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brush handle in FillRect function - why does this work?

This is a discussion on brush handle in FillRect function - why does this work? within the Windows Programming forums, part of the Platform Specific Boards category; Thanks, I appreciate all the info. I can find almost all that you mentioned at msdn. I can't find anything ...

  1. #16
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    Thanks, I appreciate all the info.

    I can find almost all that you mentioned at msdn. I can't find anything about "member", though.
    Where can I find more info on that?

    This question came up because some examples for using the GDI from msdn and other tutorials,
    use the DC for the client area and do the drawing directly onto it.

    Should every graphics operation happen only in a memory DC then?
    Are there any cases where you can draw using the DC for the client area?

  2. #17
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    Member variables are used to provide encapsulation in C++ and C#.

    Classes have 'member' variables; variables that are local to the class and are accessable in any of the classes methods / functions. [not available in C as C has no classes]
    Member variables have 'global' scope within the class but are not accessable outside an instance of the class (a class variable) unless marked as 'public'.

    [google 'member variable' or 'encapsulation' for more detail]

    Each instance of the class has its own copy of the variable (unless the member is declared as 'static').

    To answer your next question. 'Why use this feature?'
    google 'inheritance in c++'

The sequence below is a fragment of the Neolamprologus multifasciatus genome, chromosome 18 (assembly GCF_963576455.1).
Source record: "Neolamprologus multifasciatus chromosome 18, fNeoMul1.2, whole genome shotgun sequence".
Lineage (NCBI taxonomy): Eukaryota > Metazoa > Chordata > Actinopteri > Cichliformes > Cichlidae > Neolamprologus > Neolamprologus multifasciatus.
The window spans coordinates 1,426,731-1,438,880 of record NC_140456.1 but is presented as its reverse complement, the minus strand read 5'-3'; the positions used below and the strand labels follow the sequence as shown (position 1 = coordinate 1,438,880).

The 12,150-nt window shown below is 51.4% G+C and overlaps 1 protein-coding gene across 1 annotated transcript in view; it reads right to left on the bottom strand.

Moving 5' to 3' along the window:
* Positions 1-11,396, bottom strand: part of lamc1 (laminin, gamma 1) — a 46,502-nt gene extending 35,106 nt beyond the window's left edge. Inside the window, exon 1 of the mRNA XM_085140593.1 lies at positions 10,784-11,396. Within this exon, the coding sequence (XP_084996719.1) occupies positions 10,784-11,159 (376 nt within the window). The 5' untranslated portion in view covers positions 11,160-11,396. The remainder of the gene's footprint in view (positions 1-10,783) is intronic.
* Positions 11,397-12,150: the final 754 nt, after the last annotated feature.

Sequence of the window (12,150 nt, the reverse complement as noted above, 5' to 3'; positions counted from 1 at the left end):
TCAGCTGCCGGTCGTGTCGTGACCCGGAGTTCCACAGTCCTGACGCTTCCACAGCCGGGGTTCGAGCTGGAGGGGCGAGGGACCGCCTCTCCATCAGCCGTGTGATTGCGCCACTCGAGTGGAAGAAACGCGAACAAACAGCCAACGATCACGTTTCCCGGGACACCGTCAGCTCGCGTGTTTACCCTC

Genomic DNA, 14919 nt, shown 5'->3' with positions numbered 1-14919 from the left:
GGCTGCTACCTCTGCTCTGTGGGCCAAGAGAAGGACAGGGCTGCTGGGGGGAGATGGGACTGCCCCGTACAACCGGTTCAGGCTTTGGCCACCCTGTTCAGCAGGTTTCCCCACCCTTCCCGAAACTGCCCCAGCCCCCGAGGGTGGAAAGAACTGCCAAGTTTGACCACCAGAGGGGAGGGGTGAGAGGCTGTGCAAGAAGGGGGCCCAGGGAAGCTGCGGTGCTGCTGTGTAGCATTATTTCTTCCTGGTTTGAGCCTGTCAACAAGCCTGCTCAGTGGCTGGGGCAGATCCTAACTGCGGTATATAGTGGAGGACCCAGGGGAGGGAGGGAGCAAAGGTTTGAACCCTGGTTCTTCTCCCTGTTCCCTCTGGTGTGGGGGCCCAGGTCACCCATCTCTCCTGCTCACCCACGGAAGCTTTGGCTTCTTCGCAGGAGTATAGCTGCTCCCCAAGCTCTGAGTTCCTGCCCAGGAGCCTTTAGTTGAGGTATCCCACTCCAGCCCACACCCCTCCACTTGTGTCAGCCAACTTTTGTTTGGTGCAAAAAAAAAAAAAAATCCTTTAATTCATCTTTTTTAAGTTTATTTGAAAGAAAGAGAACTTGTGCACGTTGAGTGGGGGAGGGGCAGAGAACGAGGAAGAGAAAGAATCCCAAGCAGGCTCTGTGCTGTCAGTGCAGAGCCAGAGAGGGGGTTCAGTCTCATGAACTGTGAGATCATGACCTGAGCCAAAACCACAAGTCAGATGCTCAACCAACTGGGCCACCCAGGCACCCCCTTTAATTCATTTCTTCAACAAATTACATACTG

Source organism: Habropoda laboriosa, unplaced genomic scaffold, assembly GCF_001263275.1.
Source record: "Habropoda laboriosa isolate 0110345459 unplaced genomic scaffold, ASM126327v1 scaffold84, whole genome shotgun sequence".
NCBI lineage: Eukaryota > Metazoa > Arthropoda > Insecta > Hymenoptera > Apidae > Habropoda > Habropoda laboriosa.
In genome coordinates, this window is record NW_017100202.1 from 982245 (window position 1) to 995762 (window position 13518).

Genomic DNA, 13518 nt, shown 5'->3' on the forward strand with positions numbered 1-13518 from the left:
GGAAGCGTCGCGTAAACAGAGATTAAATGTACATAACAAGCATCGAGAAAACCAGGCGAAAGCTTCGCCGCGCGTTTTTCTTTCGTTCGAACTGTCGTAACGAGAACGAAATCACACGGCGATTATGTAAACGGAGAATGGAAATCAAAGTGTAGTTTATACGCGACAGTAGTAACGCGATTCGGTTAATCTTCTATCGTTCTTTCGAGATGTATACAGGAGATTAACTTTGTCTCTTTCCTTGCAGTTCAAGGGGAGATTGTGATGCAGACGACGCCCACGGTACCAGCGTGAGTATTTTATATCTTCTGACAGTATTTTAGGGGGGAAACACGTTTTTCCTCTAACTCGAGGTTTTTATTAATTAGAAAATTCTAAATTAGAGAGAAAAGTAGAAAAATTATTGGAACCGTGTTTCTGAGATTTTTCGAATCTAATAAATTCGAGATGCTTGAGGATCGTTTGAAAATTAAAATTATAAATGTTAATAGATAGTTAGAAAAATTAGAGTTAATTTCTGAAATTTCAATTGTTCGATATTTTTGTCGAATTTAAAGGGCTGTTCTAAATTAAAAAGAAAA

>>Are there any cases where you can draw using the DC for the client area?

    Yes and no.
    It all depends on the requirements of the application. If you read my posts carefully you will notice I mention your 'current paint'. This is because simple drawing (as in your example code), or drawing that does not need to be presistent, can be done in the WM_PAINT.

    >>This question came up because some examples for using the GDI from msdn and other tutorials,
    use the DC for the client area and do the drawing directly onto it.

    These are simple examples used to show basic concepts, not actual implementations used in more complex applications.
    "Man alone suffers so excruciatingly in the world that he was compelled to invent laughter."
    Friedrich Nietzsche

    "I spent a lot of my money on booze, birds and fast cars......the rest I squandered."
    George Best

    "If you are going through hell....keep going."
    Winston Churchill

  3. #18
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    Doing all the drawing in a memory DC does make sense. I will be converting the program over
    to using this method at some point.

    I am still not clear on the client area HDC becoming invalid. I see how a rectangle in the client area
    becomes invalidated. But why is the handle to the client area no longer valid?

  4. #19
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    I assume you are refering to my comment;

    >>You only invalidate the minimun rect required (not the entire client area).<<

    By 'invalidate' I mean 'mark the rectangle for painting' (ie set it to be redrawn in the paint).

    You make an area 'invalid' by calling InvalidateRect(). This generates a WM_PAINT msg for the given window (HWND) and for the given area (RECT).

    You can use the whole client rect or, better, the minimum rect that includes all the changes.

    When you call BeginPaint() this invalidated RECT is copied into the PAINTSTRUCT rcPaint RECT struct.

    You then use the rcPaint RECT in your drawing (ie in the BitBlt())
    "Man alone suffers so excruciatingly in the world that he was compelled to invent laughter."
    Friedrich Nietzsche

    "I spent a lot of my money on booze, birds and fast cars......the rest I squandered."
    George Best